This resolution comes straight from George MacDonald, via his novel Robert Falconer. It expressed the “divine law of [Falconer’s] activity,” and I wish to make it my own.
The phrase spreads before me a vision of quiet, effective work punctuated by seasons of true rest, the antithesis of modern society’s frantic—and often ineffectual—labor, and equally frantic striving after (unrestful) recreation.
Another author who captured this vision was J.R.R. Tolkien, in his short story, Leaf by Niggle. At one point in the story, the protagonist is in a purgatory of sorts, and I love this description of what happens in him:
It could not be denied that he began to have a feeling of—well, satisfaction: bread rather than jam. He could take up a task the moment one bell rang, and lay it aside promptly the moment the next one went, all tidy and ready to be continued at the right time. He got through quite a lot in a day, now; he finished small things off neatly. He had no "time of his own" (except alone in his bed-cell), and yet he was becoming master of his time; he began to know just what he could do with it. There was no sense of rush. He was quieter inside now, and at resting-time he could really rest.
It was from Shinichi Suzuki that I first heard, “Never rush, never rest,” which captures a similar idea, but one not as good, for rest is essential. “The Sabbath was made for man.”
Jim Loehr and Tony Schwartz (The Power of Full Engagement) studied top-notch tennis players to determine what separated the great from the greatest. The players were equally skilled at the techniques of the game; the crucial difference appeared in how they used the brief moments when they were not actively playing. The really great players had learned how to rest between points.
Into Great Silence, a film about the Carthusian monks, gives yet another glimpse of what I seek in this, my final resolution for 2010. Two monks are cutting wood into fireplace-sized lengths for heating. The young novice quickly breaks into a sweat, and wears himself out with his energetic motions, while the old man calmly, deliberately, and slowly outpaces him in production without looking in the least bit tired.
Focussed, unhurried work; effective rest. A good aspiration for Advent, the Season of Preparation, though perhaps a most difficult one during the secular Christmas season, which neatly epitomizes its opposite.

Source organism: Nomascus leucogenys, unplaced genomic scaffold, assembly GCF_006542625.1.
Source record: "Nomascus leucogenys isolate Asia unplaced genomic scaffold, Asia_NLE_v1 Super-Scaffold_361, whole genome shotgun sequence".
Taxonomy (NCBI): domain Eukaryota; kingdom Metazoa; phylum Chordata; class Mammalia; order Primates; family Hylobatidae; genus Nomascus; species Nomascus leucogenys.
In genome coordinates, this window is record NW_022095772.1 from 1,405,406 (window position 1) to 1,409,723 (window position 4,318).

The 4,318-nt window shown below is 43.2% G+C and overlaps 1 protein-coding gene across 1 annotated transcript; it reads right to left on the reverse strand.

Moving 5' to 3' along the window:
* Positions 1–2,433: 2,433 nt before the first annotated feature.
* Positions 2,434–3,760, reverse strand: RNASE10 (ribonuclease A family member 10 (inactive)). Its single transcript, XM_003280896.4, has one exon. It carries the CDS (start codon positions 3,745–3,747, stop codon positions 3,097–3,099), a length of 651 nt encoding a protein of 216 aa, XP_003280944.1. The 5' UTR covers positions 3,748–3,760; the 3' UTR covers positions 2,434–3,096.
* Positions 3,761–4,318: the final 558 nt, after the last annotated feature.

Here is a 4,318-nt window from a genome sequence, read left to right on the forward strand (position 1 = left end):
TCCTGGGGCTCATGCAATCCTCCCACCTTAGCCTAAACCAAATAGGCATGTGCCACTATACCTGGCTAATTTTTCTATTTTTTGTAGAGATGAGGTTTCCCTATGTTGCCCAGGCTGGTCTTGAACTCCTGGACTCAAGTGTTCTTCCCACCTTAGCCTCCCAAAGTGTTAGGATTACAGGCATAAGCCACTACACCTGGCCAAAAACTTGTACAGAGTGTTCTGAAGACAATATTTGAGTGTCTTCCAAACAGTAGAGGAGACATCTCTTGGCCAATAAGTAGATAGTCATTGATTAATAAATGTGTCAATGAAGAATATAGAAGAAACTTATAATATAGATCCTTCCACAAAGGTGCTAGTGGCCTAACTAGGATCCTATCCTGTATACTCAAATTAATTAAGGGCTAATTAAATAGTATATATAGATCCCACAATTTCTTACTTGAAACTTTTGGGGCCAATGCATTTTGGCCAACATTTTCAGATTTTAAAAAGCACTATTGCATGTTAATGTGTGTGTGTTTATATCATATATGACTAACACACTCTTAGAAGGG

This year I've had more fun than ever before with my "New Year's" resolutions. I'll probably find more next year, but on a less regular basis, as once a month is obviously a faster pace than I can put them into practice. What I hope to do with this year's resolutions, as each reaches its one-year anniversary, is take time for analysis: how I've done, whether or not I still think the resolution is valuable, and how I might make it more measurable (and thus more likely to be accomplished).
#1 Read More Books In November I surpassed my most ambitious goal for the year, that of five books per month, wtih a total of 61.
#2 Rediscover Feasting Thanksgiving at my sister's house is one long string of amazing feast days. I'm still not good enough at saving the feast for special days to receive such times with the kind of joy and abandon that hungrier people do, however.
#3 Learn to Relax I've been more regular (though still not good enough) at taking time each day for deliberate, focussed relaxation. I also found our two activity-charged weeks away from home much less stressful than usual. I'm not sure why, but I take it as a good sign. (I don't mean that being with our wonderful family is in itself stressful, but I tend to stress out easily when there's a lot going on and a lot that needs to be done.)
#4 Like More Things Hmm. What to say here? I think I already liked everything I did this month, except missing my flight connection on the trip home after Thanksgiving.
#5 Pay Attention I continue to work on keeping my mind focussed on the "now" of whatever I am doing. When I remember. What was I writing about?
#7 Talk Less, Listen More Spending two weeks with lots of other people gave me more opportunity to practice this, and if I wasn't all that successful, I at least remembered this resolution on occasion.
#8 Enjoy Spontaneity Not much to say here, but again, being away from home does tend to force me into some spontaneity, and I did enjoy it. :)
#9 End with the Beginning in Mind Nothing I can think of to report this month.
#10 Care More about Other People—and Less about What They Think It's not easy to do, but there have been several occasions when I have made this a deliberate choice.
#11 Practice Thanksgiving I had a lot to be thankful for this month—including a safe, if long, trip home—but to be honest I was no more thankful because of the resolution than without it.